Terrorists have hijacked Air Force One, the plane belonging to the President of the United States (Donald Pleasance), and succeed in crashing the jet into one of the city’s derelict skyscrapers. The President survives only to wind up captured by a gang of prisoners led by the ruthless Duke of New York (Isaac Hayes). War hero veteran-turned-thief Snake Plissken (Kurt Russell) is sent in to the dangerous city to rescue the President by police chief Bob Hauk (Lee Van Cleef), who informs Snake that if he doesn’t get out within twenty-two hours, tiny pellets injected into his neck will explode and kill him. “It’s the survival of the human race, Plissken, something you don’t give a shit about.”
Once inside, Plissken enlists the aid of several prisoners, including Cabbie (Ernest Borgnine), Brain (Harry Dean Stanton) and Maggie (Adrienne Barbeau). Together they find out that the President is being held hostage by the Duke, who intends on using his high-value hostage as a ticket to freedom. Carpenter and co-writer Nick Castle‘s bleak vision of 1997 is a dystopia of zero tolerance (escapees are blown up within the first few minutes) where any undesirables shipped off to the prison have an option for self-termination if requested. The penal system has been abandoned in favour of an anarchistic free-market structure that sees the rise of everyone from crime lords to oil producers to cannibals.
The inventive screenplay also leads to some unforgettable action sequences with Carpenter’s memorable score speeding the anarchy along at a rhythmic rate. The film has a great cast (also with Season Hubley, Charles Cyphers and Tom Atkins) and an interesting premise, but Carpenter ignores the political possibilities of his subject – see Stephanie Rothman‘s Terminal Island (1973) for a better example – and opts for the comic-book route, giving us trite story points (many taken from westerns) and unreal cliched characters. The one original moment is probably when Snake discovers an underground theatre with male performers in drag and a small group of musicians.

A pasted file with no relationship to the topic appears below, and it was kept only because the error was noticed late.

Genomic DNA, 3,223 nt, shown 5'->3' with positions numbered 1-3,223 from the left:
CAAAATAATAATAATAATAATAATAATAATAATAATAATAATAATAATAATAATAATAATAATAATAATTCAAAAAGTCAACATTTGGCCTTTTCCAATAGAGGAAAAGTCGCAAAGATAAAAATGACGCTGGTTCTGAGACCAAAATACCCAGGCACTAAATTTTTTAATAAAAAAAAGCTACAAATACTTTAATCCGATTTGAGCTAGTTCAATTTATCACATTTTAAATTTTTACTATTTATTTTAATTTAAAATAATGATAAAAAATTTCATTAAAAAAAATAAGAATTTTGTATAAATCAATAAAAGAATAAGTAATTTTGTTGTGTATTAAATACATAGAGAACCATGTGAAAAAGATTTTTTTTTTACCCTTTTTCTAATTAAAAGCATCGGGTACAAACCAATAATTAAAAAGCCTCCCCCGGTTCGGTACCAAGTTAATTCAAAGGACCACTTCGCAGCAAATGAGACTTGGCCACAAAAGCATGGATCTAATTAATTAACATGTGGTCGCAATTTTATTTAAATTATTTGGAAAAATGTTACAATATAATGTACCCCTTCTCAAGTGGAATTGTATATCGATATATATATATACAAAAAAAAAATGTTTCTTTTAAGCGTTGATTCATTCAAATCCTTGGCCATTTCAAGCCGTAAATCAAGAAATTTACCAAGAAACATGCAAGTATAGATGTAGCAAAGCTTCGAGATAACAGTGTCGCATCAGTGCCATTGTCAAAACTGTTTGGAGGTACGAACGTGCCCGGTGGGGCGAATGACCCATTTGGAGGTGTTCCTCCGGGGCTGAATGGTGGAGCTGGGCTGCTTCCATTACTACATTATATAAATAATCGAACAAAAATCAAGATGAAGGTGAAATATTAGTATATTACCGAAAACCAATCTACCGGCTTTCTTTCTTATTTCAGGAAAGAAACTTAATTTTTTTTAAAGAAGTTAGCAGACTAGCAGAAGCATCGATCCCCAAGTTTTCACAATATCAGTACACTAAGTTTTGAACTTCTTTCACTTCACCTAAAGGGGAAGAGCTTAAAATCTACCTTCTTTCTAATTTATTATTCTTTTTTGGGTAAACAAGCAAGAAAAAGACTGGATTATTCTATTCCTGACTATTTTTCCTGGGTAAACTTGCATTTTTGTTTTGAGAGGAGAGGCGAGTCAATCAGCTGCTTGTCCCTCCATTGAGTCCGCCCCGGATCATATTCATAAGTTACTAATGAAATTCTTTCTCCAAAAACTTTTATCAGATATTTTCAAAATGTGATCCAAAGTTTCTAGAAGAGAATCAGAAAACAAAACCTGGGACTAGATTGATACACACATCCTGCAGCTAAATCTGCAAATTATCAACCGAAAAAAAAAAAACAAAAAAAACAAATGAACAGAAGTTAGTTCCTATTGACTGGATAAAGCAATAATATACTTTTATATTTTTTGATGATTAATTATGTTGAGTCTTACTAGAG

Like Assault On Precinct 13, Escape From New York is essentially a western in a modern setting. In fact, just because Lee Van Cleef was in the cast, Carpenter decided to have Kurt Russell impersonate Clint Eastwood throughout the film – his dry monotone voice can certainly get on one’s nerves. Resisting the urge to use older studio-suggested stars like Steve McQueen or Charles Bronson, Carpenter insisted on casting Russell, with whom he had worked on the hugely popular made-for-television production Elvis The Movie (1979). Whereas a big-budget action movie starring a former Disney child star would be questionable today, the duo of Carpenter and Russell made it work.
Carpenter devotees will no doubt enjoy the action sequences, flashy outfits and catchy electronica soundtrack (possibly Carpenter’s best), but the film is surprisingly downbeat. Intentional mindless escapism and tremendously good fun, it was ultimately a disappointment for some because, by the early eighties, audiences were expecting remarkable things with each new John Carpenter production. The film is admittedly atmospheric as Snake weaves his way through the exotically tough low-life society inside this sanctuary of free enterprise, but it gets rather episodic with little narrative thrust and slightly lackluster climaxes. Furthermore, at no point does Carpenter make creative use of his New York locales, mainly because most of the exteriors were filmed not in New York but St. Louis in Missouri – it could have been called Escape From Cleveland and no-one would be any the wiser – and it’s with this geographic thought in mind I’ll politely invite you to please join me next week to have your innocence violated beyond description again while I force you to submit to the horrors of…Horror News! Toodles!